Das ergon-Argument läuft folgendermaßen: wenn Menschen eigentlich eine bestimmte Funktion haben, dann müssen wir ihre eigene spezifische (idios) Funktion suchen (I.6 1097b 20-30), die den Mensch von anderen Lebewesen trennt (I.6 1097b 30 – 1098a 1). Der Teil des Menschen, der sich mit Ernährung und Wachstum beschäftigt, hat der Mensch mit den Tieren gemeinsam, also sie ist nicht eine eigene spezifische Funktion des Menschen (I.6 1097b 30 – 1098a 5). Eine Funktion, die nur Menschen ausführen können, ist eine Tätigkeit des Teils der Seele, die Vernunft besitzt (logon echon) (I.6 1098a 1-5). Dieser Teil ist weiter in zwei Teile geteilt:  einen Teil, der die Vernunft per se ist (logos), und einen Teil, der der Vernunft sozusagen zugehört aber nicht immer gehorcht (das Strebevermögen, orektikon) (I.6 1098a 1-10; Anmerkung I.64 von U. Wolf). Deshalb, was auch immer die eigentümliche Funktion des Menschen ist, diese Funktion wird eine Tätigkeit des vernünftigen Teils der Seele einschließen (I.6 1098a 5-10).  Wenn wir dann annehmen, dass die Funktion des guten Menschen ist, diese Tätigkeit (unter anderen) gut und werthaft (kalos) auszuführen, und wenn eine Tätigkeit gut auszuführen heißt, diese Tätigkeit gemäß seiner aretḗ auszuführen, dann folgt für Aristoteles, dass das Gute für den Menschen eine Tätigkeit der Seele gemäß der eigentümlichen Tugend ist, und falls es mehr als eine Art von menschlicher aretḗ gibt, dann die Art, die die Beste und am meisten ein abschließendes Ziel (teleios) ist (I.6 1098a 5-20). [2]

Aus dem ergon-Argument können wir einige sehr interessante Bemerkungen über Aristoteles‘ Auffassung von aretḗ und eudaimonia machen.

Erstens ist Aristoteles daran interessiert, was das spezifische Gut (und damit eudaimonia) für die Menschen ist, und nicht darin was das Gute allgemein oder an sich selbst ist. Wie er in seiner Kritik von der platonischen Konzeption des Guten (NE I.4) argumentiert, ist das Gute nicht etwas Universelles, sondern gibt es mehrere verschiedenen Arten von Güten, die auf verschiedene Sachen anwendbar sind. Das Gute für die Menschen ist nicht dasselbe als das Gute für einen Fuchs oder für einen Stuhl. Man kann das ergon-Argument von Aristoteles kritisch interpretieren, indem Aristoteles scheint, Menschen nur mit dem Teil ihrer Seele, der Vernunft besitzt, zu identifizieren. So scheint die Konklusion zum Beispiel zu sein, wenn Aristoteles später in Buch I.13 schreibt: „Mit «menschliche Gutheit» bezeichnen wir nicht die Gutheit des Körpers, sondern die der Seele“ (1102a 15-20). Andererseits kann man das ergon-Argument auch wohlwollender interpretieren, indem Aristoteles scheint, die Eigenarten (idiosyncracies), die das Gute für die Menschen von anderer Arten von Güter oder von einem allgemeinen Gut differenzieren, zu suchen, sodass er dann die Besonderheiten eines solchen Gutes mehr genau bestimmen und analysieren kann.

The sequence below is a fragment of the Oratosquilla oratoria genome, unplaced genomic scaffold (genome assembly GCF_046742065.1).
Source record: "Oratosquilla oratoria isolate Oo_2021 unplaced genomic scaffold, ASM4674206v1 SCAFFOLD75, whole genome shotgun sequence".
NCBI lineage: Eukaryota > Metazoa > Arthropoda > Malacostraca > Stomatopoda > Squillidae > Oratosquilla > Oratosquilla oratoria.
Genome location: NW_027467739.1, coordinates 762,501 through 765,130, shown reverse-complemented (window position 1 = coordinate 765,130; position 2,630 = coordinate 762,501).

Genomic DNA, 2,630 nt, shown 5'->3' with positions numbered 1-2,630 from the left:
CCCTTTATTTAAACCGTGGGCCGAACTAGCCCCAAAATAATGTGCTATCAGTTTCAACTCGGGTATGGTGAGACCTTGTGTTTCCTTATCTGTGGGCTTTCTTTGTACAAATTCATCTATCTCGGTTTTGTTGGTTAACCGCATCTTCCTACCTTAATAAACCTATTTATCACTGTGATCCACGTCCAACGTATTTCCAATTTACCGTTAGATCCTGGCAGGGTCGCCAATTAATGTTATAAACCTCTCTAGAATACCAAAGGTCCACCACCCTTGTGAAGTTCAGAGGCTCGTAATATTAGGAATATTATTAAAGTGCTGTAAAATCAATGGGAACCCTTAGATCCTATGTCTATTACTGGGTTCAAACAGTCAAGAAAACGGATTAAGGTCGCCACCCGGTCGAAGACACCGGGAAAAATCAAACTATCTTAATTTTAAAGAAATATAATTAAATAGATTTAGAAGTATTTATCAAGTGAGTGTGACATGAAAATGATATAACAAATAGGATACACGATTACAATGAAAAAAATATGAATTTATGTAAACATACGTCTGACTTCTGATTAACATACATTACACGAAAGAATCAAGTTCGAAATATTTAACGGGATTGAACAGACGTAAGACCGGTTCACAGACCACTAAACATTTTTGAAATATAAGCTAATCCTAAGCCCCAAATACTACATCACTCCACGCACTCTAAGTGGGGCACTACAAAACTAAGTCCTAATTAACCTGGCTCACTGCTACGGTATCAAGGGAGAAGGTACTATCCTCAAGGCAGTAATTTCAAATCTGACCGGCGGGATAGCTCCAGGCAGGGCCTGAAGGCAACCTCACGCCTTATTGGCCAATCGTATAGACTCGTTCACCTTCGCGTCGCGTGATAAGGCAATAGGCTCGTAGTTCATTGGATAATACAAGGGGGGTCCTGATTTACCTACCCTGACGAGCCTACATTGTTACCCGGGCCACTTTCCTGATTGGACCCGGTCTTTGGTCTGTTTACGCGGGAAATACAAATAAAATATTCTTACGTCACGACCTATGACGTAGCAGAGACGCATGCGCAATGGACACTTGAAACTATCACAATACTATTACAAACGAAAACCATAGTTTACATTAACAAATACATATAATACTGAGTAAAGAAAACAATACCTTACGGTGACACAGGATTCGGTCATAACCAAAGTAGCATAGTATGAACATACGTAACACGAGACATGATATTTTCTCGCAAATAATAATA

Zweitens führt Aristoteles hier zwei wichtige Annahmen, die er später mehrmals implizit benutzen wird, ein. Die erste Annahme lautet, dass die Funktion (ergon) eines guten Menschen ist, gut und werthaft (kalos) zu handeln (I.6 1098a 10-15). Die zweite Annahme ist, dass jemand gut handelt, wenn er gemäß seiner eigentümlichen aretḗ handelt (I.6 1098a 15-20). Da Aristoteles später in zahlreichen Kontexten (z.B.: III.6 1113a 25-35, V.13 1143b 20-25, IX.4 1166a 10-15) sagt, dass um tugendhaft zu handeln, man soll als der gute (spoudaios) Mensch handeln, heißt das wegen der ersten Annahme, dass man gut und werthaft handeln soll, um tugendhaft zu handeln. Da gut zu handeln laut der zweiten Annahme heißt, gemäß der eigentümlichen Tugend zu handeln, bringt in dieser Hinsicht der Vergleich mit dem guten Menschen uns nichts Neues, aber dass man auch werthaft handeln muss, um tugendhaft zu handeln, ist etwas Neues und repräsentiert ein Hauptstück der ganzen ethischen Theorie von Aristoteles.